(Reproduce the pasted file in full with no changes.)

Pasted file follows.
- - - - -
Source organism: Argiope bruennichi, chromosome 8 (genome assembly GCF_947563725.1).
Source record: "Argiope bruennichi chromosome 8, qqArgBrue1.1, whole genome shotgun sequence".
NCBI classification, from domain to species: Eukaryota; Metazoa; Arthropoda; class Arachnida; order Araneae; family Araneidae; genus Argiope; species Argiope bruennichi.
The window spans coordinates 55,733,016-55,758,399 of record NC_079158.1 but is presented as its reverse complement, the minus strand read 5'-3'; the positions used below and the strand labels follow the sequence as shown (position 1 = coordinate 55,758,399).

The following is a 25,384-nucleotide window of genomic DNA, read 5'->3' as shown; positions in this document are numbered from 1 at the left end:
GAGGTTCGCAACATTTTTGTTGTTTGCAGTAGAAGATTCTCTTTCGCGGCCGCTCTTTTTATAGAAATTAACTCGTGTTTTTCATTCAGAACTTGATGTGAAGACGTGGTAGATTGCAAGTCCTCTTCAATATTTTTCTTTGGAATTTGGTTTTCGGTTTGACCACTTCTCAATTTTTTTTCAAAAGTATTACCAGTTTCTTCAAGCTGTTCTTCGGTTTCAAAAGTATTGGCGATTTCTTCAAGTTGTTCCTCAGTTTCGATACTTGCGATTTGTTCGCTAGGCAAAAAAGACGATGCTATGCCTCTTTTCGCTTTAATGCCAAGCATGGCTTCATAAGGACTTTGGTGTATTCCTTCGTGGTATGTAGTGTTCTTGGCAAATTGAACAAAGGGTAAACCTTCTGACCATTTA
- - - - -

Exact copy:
Source organism: Argiope bruennichi, chromosome 8 (genome assembly GCF_947563725.1).
Source record: "Argiope bruennichi chromosome 8, qqArgBrue1.1, whole genome shotgun sequence".
NCBI classification, from domain to species: Eukaryota; Metazoa; Arthropoda; class Arachnida; order Araneae; family Araneidae; genus Argiope; species Argiope bruennichi.
The window spans coordinates 55,733,016-55,758,399 of record NC_079158.1 but is presented as its reverse complement, the minus strand read 5'-3'; the positions used below and the strand labels follow the sequence as shown (position 1 = coordinate 55,758,399).

The following is a 25,384-nucleotide window of genomic DNA, read 5'->3' as shown; positions in this document are numbered from 1 at the left end:
GAGGTTCGCAACATTTTTGTTGTTTGCAGTAGAAGATTCTCTTTCGCGGCCGCTCTTTTTATAGAAATTAACTCGTGTTTTTCATTCAGAACTTGATGTGAAGACGTGGTAGATTGCAAGTCCTCTTCAATATTTTTCTTTGGAATTTGGTTTTCGGTTTGACCACTTCTCAATTTTTTTTCAAAAGTATTACCAGTTTCTTCAAGCTGTTCTTCGGTTTCAAAAGTATTGGCGATTTCTTCAAGTTGTTCCTCAGTTTCGATACTTGCGATTTGTTCGCTAGGCAAAAAAGACGATGCTATGCCTCTTTTCGCTTTAATGCCAAGCATGGCTTCATAAGGACTTTGGTGTATTCCTTCGTGGTATGTAGTGTTCTTGGCAAATTGAACAAAGGGTAAACCTTCTGACCATTTA